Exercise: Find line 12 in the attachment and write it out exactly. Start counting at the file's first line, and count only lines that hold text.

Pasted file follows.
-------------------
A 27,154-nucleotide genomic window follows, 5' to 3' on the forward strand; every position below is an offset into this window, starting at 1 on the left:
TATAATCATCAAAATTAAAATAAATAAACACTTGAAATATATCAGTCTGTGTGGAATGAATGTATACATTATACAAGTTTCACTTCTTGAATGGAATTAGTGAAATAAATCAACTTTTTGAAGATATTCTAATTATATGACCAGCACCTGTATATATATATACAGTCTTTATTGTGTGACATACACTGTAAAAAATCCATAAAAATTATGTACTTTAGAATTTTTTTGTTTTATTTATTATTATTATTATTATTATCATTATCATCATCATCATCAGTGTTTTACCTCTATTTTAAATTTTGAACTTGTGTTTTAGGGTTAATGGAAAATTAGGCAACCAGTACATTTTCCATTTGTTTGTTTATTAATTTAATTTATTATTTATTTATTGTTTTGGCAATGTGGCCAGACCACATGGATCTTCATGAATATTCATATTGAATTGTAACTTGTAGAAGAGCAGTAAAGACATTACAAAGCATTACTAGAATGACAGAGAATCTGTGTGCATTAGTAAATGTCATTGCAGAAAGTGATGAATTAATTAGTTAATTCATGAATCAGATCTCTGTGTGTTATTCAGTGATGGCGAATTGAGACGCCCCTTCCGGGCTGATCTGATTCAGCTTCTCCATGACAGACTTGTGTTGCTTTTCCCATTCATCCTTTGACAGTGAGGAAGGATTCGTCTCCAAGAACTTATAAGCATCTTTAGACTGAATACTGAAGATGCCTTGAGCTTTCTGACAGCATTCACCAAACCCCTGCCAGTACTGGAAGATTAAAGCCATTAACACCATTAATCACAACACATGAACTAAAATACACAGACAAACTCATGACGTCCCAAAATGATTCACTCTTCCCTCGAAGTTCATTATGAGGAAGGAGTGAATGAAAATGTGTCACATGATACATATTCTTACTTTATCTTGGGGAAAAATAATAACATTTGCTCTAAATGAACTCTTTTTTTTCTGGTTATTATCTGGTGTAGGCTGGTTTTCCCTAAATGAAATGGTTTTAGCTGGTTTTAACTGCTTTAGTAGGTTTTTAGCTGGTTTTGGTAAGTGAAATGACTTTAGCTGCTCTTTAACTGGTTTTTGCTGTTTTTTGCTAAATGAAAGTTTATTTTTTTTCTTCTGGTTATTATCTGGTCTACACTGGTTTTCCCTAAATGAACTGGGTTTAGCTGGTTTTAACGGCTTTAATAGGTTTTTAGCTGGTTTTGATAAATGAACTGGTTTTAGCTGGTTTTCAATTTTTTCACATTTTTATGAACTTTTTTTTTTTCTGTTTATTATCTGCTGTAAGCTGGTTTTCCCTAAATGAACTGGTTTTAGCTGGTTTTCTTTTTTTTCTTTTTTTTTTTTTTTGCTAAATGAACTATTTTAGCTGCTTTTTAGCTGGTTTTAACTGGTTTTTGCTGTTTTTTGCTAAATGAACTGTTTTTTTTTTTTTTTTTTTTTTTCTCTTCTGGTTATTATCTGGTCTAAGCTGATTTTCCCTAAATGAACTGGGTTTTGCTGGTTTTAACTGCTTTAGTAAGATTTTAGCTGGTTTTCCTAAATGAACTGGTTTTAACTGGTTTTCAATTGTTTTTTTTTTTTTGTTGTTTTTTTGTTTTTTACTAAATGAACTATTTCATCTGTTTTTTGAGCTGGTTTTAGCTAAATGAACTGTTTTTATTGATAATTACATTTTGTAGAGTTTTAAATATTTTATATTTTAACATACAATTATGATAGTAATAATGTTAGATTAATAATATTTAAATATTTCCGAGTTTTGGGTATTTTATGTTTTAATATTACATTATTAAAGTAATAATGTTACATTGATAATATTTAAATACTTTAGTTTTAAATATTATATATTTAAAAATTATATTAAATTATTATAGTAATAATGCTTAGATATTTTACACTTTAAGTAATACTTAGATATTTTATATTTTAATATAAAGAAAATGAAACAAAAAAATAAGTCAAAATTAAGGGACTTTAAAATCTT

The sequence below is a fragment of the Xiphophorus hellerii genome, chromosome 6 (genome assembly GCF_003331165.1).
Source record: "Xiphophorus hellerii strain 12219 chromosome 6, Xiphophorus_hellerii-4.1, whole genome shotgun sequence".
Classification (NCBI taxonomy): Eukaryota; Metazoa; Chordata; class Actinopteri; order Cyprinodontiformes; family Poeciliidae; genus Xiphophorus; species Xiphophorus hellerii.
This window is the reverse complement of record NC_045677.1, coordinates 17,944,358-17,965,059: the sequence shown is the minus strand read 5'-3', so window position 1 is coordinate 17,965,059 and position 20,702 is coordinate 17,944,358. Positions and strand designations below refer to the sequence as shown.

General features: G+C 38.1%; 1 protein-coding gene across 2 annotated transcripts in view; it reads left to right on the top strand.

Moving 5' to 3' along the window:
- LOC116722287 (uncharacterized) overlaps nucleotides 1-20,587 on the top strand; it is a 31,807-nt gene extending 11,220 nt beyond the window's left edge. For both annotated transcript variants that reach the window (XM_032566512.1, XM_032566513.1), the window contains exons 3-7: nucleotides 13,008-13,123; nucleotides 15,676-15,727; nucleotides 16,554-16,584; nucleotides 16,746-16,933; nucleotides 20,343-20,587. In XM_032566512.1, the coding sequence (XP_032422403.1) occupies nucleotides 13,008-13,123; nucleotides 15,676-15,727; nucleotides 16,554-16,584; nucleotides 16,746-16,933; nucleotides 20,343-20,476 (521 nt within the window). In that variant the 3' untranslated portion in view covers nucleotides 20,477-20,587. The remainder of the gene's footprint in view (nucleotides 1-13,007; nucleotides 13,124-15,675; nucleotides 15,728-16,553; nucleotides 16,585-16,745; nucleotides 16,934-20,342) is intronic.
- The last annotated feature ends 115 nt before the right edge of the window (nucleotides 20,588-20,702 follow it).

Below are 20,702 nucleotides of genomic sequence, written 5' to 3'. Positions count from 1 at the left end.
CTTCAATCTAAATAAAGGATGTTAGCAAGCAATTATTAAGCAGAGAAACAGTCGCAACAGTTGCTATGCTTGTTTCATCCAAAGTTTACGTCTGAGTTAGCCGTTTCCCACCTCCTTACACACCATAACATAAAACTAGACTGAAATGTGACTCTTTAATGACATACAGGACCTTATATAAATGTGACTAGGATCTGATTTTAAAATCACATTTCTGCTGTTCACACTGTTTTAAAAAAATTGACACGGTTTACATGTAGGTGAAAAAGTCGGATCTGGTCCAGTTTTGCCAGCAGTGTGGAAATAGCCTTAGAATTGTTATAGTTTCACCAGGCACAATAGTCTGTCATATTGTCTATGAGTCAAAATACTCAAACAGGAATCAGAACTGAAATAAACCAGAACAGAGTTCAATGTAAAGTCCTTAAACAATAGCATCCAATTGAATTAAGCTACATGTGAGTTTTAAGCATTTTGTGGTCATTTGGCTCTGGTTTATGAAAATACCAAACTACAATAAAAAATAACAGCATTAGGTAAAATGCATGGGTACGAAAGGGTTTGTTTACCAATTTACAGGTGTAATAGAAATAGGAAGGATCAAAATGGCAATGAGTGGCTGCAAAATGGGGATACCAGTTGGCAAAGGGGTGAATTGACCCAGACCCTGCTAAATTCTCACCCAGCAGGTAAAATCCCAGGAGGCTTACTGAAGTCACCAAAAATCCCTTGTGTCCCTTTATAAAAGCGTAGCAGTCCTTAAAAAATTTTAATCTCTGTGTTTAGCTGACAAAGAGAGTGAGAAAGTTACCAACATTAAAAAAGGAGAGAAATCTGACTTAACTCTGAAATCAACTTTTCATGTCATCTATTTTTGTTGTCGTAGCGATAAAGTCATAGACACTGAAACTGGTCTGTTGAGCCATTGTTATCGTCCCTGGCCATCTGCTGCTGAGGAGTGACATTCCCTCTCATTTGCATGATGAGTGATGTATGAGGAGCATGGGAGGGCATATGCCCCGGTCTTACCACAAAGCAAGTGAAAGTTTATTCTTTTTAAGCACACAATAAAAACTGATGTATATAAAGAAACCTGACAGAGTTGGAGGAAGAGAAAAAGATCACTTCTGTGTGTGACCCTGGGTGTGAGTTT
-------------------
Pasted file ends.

CTTCAATCTAAATAAAGGATGTTAGCAAGCAATTATTAAGCAGAGAAACAGTCGCAACAGTTGCTATGCTTGTTTCATCCAAAGTTTACGTCTGAGTTAGCCGTTTCCCACCTCCTTACACACCATAACATAAAACTAGACTGAAATGTGACTCTTTAATGACATACAGGACCTTATATAAATGTGACTAGGATCTGATTTTAAAATCACATTTCTGCTGTTCACACTGTTTTAAAAAAATTGACACGGTTTACATGTAGGTGAAAAAGTCGGATCTGGTCCAGTTTTGCCAGCAGTGTGGAAATAGCCTTAGAATTGTTATAGTTTCACCAGGCACAATAGTCTGTCATATTGTCTATGAGTCAAAATACTCAAACAGGAATCAGAACTGAAATAAACCAGAACAGAGTTCAATGTAAAGTCCTTAAACAATAGCATCCAATTGAATTAAGCTACATGTGAGTTTTAAGCATTTTGTGGTCATTTGGCTCTGGTTTATGAAAATACCAAACTACAATAAAAAATAACAGCATTAGGTAAAATGCATGGGTACGAAAGGGTTTGTTTACCAATTTACAGGTGTAATAGAAATAGGAAGGATCAAAATGGCAATGAGTGGCTGCAAAATGGGGATACCAGTTGGCAAAGGGGTGAATTGACCCAGACCCTGCTAAATTCTCACCCAGCAGGTAAAATCCCAGGAGGCTTACTGAAGTCACCAAAAATCCCTTGTGTCCCTTTATAAAAGCGTAGCAGTCCTTAAAAAATTTTAATCTCTGTGTTTAGCTGACAAAGAGAGTGAGAAAGTTACCAACATTAAAAAAGGAGAGAAATCTGACTTAACTCTGAAATCAACTTTTCATGTCATCTATTTTTGTTGTCGTAGCGATAAAGTCATAGACACTGAAACTGGTCTGTTGAGCCATTGTTATCGTCCCTGGCCATCTGCTGCTGAGGAGTGACATTCCCTCTCATTTGCATGATGAGTGATGTATGAGGAGCATGGGAGGGCATATGCCCCGGTCTTACCACAAAGCAAGTGAAAGTTTATTCTTTTTAAGCACACAATAAAAACTGATGTATATAAAGAAACCTGACAGAGTTGGAGGAAGAGAAAAAGATCACTTCTGTGTGTGACCCTGGGTGTGAGTTT